Here is how to create a wild flower lawn using my special ‘low flowering lawn seed mix’. If you wish for a low tidy lawn which you can mow regularly yet still enjoy wild flowers blooming all summer, then this is the mix for you!
Ideally choose a site that receives a reasonable amount of sun. Although this lawn mix will tolerate a fair degree of shade it will flower much better where it receives more sun.
Within the area to be seeded kill off any existing vegetation. You can either remove the top thin layer of vegetation just below soil level to reveal bare ground using a spade or a turf-cutter is good for this (which one can hire), or lay some black plastic or old carpet over the top of the vegetation to kill it (this takes a few weeks).
Alternatively and for larger areas spray off the existing grass or weeds with Glyphosate (Roundup) weed-killer or any natural alternative. Ten days after spraying, cut the dying vegetation as tight to the ground as possible and remove the cuttings. I only advise the use of Glyphosate as some other weed-killers do not break down on contact with the soil and so remain active to kill or weaken the future germinating seedlings. It is also the least harmful chemical weed-killer to use from a wildlife perspective. For weedy areas, or where a lot of weed seeds have been allowed to build up in the soil’s seed-bank in the past, it is best to carry out a second spray when the area has greened up again, which can be several weeks later. Then undertake the seeding. This will reduce the amount of weed seeds that will germinate from your soil along with your sown wild flower seeds.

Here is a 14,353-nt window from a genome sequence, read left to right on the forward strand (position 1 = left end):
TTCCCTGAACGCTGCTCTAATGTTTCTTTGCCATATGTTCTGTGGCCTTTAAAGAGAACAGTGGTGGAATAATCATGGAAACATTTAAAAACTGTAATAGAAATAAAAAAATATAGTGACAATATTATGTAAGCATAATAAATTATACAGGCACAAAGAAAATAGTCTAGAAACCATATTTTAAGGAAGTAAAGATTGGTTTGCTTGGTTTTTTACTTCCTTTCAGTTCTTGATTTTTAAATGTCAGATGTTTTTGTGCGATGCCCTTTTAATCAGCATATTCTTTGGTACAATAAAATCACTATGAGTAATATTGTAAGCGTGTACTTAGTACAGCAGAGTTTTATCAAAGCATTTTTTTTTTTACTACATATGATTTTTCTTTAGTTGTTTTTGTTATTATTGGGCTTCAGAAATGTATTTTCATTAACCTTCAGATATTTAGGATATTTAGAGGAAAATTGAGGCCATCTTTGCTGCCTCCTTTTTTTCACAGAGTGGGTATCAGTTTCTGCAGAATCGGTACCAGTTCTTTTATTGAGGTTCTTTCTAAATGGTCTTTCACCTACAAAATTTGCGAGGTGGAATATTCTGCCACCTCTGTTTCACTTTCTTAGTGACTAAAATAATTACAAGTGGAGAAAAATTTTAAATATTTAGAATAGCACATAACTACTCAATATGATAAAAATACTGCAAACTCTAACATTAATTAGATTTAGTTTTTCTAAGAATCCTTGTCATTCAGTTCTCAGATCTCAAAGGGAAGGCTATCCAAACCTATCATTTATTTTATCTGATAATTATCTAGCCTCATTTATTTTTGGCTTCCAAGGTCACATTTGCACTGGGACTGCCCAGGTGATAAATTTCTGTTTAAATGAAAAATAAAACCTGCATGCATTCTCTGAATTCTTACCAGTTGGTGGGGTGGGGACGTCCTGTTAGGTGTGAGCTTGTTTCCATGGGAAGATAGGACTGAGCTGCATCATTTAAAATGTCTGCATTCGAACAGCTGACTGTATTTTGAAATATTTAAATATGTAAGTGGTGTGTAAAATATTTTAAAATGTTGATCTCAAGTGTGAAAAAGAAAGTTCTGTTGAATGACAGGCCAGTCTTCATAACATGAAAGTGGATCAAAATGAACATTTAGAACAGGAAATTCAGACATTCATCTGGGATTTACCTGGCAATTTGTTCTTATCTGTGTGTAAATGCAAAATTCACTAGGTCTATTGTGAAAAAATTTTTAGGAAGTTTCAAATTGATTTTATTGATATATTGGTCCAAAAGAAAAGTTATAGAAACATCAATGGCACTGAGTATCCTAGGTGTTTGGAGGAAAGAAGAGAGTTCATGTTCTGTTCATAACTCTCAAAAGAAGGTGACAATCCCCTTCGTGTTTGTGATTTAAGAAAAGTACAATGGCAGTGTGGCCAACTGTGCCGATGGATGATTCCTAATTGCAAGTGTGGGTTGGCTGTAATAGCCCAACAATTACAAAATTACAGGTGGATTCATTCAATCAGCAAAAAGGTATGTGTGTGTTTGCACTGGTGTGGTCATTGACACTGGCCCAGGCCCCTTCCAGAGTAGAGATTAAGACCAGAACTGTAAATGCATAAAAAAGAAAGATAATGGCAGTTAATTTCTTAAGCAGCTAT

You can simply sow your seeds on the surface of the soil which has been revealed by the weed killing process described above. You can cultivate the ground but you do not have to; if you do you may expose many more weed seeds dormant in the soil’s seed-bank, which will germinate along with your sown seeds. If you need to cultivate the ground because it is rather compacted or you need to bring in soil, do this early to allow the weed seeds within the soil to germinate and then carry out the weed-killing procedure outlined above, then seed it. For smaller areas I favour spreading over the top of the bare ground a layer about 1cm thick made up of multi-purpose bagged compost from your local garden centre. This creates a great germination bed but it is not thick enough to prevent the seedlings getting their roots into the firmer ground beneath as they get bigger. Keep an eye out for weeds though that may get introduced with compost as seeds if the compost has been stored loose outside, species such as Fat Hen (Chenopodium album), Nettle and Polygonum are common.